Why I got off my high horse and embraced online focus groups

Why I got off my high horse and embraced online focus groups

I’ve never met a qualitative researcher who doesn’t love an audience.  Not all focus groups work as well as you might hope but the energy that comes with group discussion, sharing that experience with the client and the buzz of the post-group debrief are all  part of the pay-off that keeps me in love with my job. Who in their right mind would give up the ‘fun’ stuff?

Way back in the early days of the internet dial-up and the limitations of the bulletin-board format made online qual a chore.  It was hard to attract participants, difficult to host and clunky to use.  You’d get answers to your questions (eventually)…but it wasn’t the kind of lively discussion that feeds a researcher’s soul.  Ask me back in the early 2000s and I’d have told you: there’s no substitute for face-to-face – this internet thing will never last.

This is why I was wrong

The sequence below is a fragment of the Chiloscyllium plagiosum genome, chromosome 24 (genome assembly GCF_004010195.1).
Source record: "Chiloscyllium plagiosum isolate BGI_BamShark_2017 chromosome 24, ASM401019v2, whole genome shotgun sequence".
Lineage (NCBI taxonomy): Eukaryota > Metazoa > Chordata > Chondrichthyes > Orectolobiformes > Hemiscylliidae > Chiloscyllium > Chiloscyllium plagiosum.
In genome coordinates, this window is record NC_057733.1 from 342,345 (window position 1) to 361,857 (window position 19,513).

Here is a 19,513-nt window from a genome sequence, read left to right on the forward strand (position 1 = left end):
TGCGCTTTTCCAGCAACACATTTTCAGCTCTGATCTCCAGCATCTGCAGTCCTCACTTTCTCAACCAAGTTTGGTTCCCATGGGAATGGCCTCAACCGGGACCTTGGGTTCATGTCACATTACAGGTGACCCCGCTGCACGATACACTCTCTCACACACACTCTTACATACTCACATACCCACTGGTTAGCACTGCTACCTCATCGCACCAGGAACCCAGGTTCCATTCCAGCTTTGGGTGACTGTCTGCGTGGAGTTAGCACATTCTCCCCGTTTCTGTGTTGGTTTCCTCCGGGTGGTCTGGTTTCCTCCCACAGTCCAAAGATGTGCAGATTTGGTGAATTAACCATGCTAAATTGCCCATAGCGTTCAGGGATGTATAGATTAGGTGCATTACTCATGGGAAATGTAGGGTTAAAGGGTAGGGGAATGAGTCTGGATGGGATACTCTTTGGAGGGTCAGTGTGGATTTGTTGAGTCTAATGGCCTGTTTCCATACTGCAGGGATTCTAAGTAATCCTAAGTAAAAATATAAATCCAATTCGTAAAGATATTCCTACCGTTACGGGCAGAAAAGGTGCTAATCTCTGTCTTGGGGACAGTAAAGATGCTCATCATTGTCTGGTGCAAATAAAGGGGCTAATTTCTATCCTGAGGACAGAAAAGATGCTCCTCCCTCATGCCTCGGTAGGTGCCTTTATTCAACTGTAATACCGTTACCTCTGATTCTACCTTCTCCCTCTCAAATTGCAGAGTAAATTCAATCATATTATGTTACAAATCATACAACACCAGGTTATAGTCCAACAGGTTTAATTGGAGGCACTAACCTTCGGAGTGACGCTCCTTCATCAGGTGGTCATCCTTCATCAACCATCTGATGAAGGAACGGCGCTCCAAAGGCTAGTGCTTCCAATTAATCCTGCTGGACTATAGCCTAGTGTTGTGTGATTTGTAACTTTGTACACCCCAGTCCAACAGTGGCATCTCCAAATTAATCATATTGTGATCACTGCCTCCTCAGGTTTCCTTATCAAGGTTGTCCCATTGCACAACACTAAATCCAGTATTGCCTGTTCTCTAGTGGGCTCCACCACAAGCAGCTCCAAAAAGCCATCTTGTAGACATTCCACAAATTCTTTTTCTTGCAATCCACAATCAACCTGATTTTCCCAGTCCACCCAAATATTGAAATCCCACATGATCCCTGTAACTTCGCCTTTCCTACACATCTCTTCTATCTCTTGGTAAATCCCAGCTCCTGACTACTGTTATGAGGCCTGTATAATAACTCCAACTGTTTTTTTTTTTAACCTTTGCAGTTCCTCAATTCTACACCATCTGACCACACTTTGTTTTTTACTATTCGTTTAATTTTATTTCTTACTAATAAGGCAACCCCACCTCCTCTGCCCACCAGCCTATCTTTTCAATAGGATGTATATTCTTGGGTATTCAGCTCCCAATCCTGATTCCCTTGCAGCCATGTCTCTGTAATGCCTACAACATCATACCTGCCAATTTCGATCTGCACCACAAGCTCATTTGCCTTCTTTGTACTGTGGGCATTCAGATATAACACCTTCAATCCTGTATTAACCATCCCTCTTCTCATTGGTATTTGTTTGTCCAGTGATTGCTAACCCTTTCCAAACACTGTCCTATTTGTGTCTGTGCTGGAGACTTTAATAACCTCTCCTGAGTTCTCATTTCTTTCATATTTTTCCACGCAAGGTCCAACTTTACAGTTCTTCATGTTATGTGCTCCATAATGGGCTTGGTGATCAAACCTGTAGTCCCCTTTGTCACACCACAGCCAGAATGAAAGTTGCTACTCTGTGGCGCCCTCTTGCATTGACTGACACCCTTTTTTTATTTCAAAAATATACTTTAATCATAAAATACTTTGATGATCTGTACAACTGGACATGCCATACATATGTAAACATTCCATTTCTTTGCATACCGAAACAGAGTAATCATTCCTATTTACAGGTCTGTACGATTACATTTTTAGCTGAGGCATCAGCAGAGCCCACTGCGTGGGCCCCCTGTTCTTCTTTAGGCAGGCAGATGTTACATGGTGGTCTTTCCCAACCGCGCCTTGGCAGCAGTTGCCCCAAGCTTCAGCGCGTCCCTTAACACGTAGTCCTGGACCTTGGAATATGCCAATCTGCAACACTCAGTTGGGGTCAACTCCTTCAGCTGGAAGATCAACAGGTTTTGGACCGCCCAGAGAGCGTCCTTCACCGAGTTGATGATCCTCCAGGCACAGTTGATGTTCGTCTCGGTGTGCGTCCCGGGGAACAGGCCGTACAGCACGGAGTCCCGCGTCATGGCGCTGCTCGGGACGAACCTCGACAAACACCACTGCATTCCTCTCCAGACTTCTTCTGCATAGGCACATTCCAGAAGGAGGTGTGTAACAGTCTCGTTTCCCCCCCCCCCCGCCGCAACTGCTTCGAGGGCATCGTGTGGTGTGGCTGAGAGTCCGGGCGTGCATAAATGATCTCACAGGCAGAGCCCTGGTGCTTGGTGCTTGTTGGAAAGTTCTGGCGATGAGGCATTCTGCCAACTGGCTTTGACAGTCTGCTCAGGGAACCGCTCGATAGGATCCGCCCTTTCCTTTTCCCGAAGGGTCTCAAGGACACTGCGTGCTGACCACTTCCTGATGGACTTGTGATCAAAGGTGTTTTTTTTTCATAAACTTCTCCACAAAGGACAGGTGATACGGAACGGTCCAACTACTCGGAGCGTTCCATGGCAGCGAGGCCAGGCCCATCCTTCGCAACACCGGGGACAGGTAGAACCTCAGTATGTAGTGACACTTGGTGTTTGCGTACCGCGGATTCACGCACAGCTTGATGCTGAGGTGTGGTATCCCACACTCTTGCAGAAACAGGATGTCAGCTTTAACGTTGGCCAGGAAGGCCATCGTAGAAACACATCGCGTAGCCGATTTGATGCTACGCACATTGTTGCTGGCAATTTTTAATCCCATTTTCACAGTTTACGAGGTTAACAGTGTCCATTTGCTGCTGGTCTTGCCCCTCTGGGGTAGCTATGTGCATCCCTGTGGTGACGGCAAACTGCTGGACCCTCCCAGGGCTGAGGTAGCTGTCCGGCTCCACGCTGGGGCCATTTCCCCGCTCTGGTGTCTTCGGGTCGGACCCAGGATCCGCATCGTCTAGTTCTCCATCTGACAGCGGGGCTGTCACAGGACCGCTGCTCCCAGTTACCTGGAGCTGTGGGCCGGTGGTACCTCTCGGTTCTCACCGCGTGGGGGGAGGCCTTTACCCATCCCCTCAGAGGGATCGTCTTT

Web 2.0, improved access to the internet and our growing comfort levels with sharing opinion and information are opening up new possibilities and applications.  Community needs studies, concept or ad testing, ethnographic studies and discussion groups all work in an online environment.    The option for anonymity makes it easier to run discussions on sensitive topics that in the past we’d only have tackled one on one.  Online qual projects can be shaped as stand-alones or as adjuncts to face-to-face discussions or quantitative studies.

Today’s well-run “bulletin-board” is a safe,  accessible, democratic and participatory space.  Modern platforms feel and look familiar so it’s easy – and fun – for research contributors to make the leap from “lurking” to active involvement. Once engaged, participants share, “like”, “comment” and upload photos or video.

As researchers, the online space has forced us to become more agile and responsive.   Clients in turn have the opportunity to talk to more people, more often – and the flexibility to finesse the line of investigation as discussions progress.

At certain times and for certain topics, I still maintain there’s no substitute for face-to-face interviewing however  there are a growing number of occasions where a well-crafted, online project is at least as good – and sometimes a better solution to a research problem than the traditional focus group.   Run well, an online groups will generate all the excitement, energy and insights of face-to-face interactions.

Me?  I’m a convert.  With more tools in the toolbox, there are so many more ways to engage  and ignoring the possibilities does all of us a disservice.  As a research space, it’s only getting better.